Kitchen Cabinets

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I am thinking about painting my old wood kitchen cabinets a nice off white color. I would get the paint with the primer already in it. Did anyone have the experience of doing this? Does it have to be sanded down or just cleaned first?
q kitchen cabinets, kitchen cabinets, kitchen design, painting
  22 answers
  • lightly sand with 120 or 150 grit paper use oil based primer and oil base for finihs Why. Becasue it is more durable dryes harder and flows out evenly with almost no brush marks.

  • Marsha Marsha on Sep 08, 2013
    thanks for your advice. @Bordeaux Construction Services

  • Aftet you lightley sand it down wipe it down with a solvent before applying paint.

  • Marian taylor Marian taylor on Sep 10, 2013
    Definitely take the time to do your prep work, scrubbing and sanding and use oil base paint,, I did mine years ago and they just now are looking like they need a touch up. Best thing I ever did

  • Tracy Dickson Tracy Dickson on Sep 10, 2013
    I have always had Oak cabinets. We just moved to a new house with white kitchen cabinets. I thought they would be a delightful change. But I have to wipe them down several times a week. I am wanting to rip them out and put in oak when we redo the floor. Maybe we are just messy - we still have children living at home, maybe that would make a difference.

  • Deb Deb on Sep 10, 2013
    I just redid my cabinets. They had been painted with oil base on top of lacquer and chipped terrible. After talking to my nephew who works at sherwin Williams he recommended completely stripping because lacquer doesn't handle paint on top very well. It was LOTS OF WORK but they look awesome now. We sprayed the doors with a low velocity high pressure sprayer and I rolled the cabinet bases with a high quality roller that left minimal roller marks. I used sherwin Williams paint made especially for cabinets in a semigloss. Good luck!

  • Anita Roll Murals Anita Roll Murals on Sep 10, 2013
    You can also use Amy Howard One Step Paint.

  • Debby Boyle Debby Boyle on Sep 10, 2013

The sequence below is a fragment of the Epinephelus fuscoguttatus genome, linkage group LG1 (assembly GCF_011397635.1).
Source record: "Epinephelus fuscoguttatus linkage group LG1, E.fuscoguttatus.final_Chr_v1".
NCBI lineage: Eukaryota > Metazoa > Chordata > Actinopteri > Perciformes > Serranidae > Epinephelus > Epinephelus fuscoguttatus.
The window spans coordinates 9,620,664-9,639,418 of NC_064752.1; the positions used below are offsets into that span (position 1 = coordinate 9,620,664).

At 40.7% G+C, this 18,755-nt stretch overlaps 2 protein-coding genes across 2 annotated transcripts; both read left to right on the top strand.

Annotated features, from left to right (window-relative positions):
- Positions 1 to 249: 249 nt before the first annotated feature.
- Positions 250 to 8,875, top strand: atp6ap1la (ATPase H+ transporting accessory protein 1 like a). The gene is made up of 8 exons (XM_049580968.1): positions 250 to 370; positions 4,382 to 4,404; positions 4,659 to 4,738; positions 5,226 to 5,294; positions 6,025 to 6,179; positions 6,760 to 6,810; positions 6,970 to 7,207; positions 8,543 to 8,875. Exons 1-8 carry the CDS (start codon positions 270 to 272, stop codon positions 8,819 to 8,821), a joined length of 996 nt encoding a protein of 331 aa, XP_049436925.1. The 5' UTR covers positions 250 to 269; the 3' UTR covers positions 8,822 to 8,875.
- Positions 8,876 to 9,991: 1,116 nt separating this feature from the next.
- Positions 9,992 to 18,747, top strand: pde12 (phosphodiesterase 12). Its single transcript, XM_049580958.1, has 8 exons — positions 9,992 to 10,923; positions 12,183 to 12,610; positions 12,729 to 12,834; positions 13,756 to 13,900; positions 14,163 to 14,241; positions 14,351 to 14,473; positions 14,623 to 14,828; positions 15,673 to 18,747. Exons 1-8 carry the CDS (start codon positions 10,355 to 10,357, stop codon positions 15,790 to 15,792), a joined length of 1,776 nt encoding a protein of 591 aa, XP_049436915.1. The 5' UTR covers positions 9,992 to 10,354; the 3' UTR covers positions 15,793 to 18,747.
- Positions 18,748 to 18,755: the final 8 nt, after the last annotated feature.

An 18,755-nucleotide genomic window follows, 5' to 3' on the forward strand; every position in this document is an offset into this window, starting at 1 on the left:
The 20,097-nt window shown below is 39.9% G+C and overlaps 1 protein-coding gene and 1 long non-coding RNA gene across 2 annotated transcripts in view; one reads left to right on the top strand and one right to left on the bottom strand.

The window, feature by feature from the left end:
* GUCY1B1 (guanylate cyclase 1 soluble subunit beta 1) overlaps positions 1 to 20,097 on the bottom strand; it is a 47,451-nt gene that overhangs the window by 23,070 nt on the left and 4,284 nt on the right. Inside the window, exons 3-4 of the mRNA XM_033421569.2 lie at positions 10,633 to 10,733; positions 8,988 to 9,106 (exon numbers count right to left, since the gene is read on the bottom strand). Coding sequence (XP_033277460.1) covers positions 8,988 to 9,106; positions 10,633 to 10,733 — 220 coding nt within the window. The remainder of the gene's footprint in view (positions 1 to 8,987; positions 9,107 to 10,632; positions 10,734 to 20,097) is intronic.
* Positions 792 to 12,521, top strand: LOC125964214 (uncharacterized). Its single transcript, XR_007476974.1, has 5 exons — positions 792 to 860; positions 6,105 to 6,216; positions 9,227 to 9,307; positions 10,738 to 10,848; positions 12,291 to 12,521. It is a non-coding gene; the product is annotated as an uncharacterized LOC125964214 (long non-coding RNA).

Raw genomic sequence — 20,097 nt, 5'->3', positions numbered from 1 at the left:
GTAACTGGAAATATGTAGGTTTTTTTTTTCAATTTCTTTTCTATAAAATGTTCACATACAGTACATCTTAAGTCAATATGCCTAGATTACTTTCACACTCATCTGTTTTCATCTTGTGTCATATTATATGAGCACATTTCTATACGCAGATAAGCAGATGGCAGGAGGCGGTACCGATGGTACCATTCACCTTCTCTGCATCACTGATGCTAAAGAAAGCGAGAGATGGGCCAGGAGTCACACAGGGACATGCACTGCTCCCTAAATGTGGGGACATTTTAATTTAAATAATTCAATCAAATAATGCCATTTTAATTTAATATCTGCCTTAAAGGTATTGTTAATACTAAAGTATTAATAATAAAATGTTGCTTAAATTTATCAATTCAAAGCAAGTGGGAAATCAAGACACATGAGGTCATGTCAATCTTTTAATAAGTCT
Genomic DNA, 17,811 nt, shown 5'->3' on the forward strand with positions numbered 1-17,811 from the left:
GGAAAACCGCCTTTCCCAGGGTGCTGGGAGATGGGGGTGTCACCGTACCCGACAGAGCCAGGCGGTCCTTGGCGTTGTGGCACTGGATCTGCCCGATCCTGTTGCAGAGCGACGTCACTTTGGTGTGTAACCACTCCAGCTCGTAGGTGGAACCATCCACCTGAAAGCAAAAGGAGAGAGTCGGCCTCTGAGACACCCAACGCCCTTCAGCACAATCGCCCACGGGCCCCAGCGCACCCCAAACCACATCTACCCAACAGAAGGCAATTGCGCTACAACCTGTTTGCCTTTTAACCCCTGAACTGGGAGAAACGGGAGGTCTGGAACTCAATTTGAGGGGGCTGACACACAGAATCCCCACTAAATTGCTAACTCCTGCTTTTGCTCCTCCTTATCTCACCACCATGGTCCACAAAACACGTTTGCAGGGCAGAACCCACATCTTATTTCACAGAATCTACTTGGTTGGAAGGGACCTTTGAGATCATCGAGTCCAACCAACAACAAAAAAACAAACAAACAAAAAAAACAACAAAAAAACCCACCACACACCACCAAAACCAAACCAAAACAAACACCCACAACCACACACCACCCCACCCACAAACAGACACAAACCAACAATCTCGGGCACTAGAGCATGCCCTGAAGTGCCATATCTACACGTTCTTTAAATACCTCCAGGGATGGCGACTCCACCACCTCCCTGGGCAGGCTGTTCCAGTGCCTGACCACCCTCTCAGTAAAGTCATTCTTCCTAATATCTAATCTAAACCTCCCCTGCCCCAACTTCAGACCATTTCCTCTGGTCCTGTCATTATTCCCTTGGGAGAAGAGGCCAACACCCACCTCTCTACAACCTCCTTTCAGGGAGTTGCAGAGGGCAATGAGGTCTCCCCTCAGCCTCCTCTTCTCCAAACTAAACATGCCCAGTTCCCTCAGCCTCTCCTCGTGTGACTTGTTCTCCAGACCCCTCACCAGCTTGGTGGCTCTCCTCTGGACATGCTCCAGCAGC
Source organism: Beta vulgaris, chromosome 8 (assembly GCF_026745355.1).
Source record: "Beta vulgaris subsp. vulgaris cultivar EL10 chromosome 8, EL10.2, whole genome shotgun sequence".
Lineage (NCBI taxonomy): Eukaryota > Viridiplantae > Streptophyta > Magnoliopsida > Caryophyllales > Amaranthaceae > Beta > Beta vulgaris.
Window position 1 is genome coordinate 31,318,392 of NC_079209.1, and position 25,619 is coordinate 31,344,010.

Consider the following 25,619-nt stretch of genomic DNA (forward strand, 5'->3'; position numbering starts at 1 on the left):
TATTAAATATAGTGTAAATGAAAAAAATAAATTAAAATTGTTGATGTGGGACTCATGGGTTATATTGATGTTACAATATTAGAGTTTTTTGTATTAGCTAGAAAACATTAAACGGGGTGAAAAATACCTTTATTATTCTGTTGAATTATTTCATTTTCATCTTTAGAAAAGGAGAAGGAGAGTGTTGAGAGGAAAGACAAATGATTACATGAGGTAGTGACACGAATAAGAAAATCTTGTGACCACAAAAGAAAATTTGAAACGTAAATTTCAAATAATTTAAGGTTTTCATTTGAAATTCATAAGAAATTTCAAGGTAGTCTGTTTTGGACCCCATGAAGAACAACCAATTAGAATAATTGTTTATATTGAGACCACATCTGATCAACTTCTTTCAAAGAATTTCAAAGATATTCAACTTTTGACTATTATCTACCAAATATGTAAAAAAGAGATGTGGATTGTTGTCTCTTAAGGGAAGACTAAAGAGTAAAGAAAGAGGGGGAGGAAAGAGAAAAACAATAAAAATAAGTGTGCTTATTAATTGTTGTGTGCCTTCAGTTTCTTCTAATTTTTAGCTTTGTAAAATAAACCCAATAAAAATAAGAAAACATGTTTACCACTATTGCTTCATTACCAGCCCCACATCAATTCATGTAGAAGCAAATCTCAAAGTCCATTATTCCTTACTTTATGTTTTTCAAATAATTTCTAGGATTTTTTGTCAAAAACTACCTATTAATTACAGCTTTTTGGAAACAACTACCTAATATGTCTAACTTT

I did mine with just a good latex paint 7 years ago. They look great!!!

  • Deanna Riles-Cox Deanna Riles-Cox on Sep 10, 2013
    Enough matter which paint you decide to use they need to be cleaned first. No paint can deal with any kind of normal build up. There are 2 things you can use to do this. One is called liquid sand paper. The other is denatured alcohol. These cut any build up from cooking and everyday wiping and handling. You can use whatever good paint you choose after that. Myself I would use oil base since as others have stated it is very durable. PS. Don't get high gloss oil it has a tendency to run.

    • See 1 previous
    • Marsha Marsha on Sep 10, 2013
      @Deanna Riles-Cox I never heard of liquid sandpaper before.

  • Tanya Peterson Felsheim Tanya Peterson Felsheim on Sep 10, 2013
    My cabinets were new and my painter recommended Acranamel paint. it hardens like an enamel but is a water base. I have had no scratches or chips in the paint in the last 5 years. I am amazed that it has worked so well. But I have been told in the past the way your paint job turns out has more to do with preparation than it does with the anything else. Def sand off any laquer...I have successfully used liquid sandpaper for many purposes like this but I think a hand sanding would be best at this time.

  • Lori Lori on Sep 10, 2013
    Use Gripper primer-it sticks to anything-it cleans up with water, I used it on a rent house kitchen cabinets and it worked wonderfully

  • Debra D Debra D on Sep 10, 2013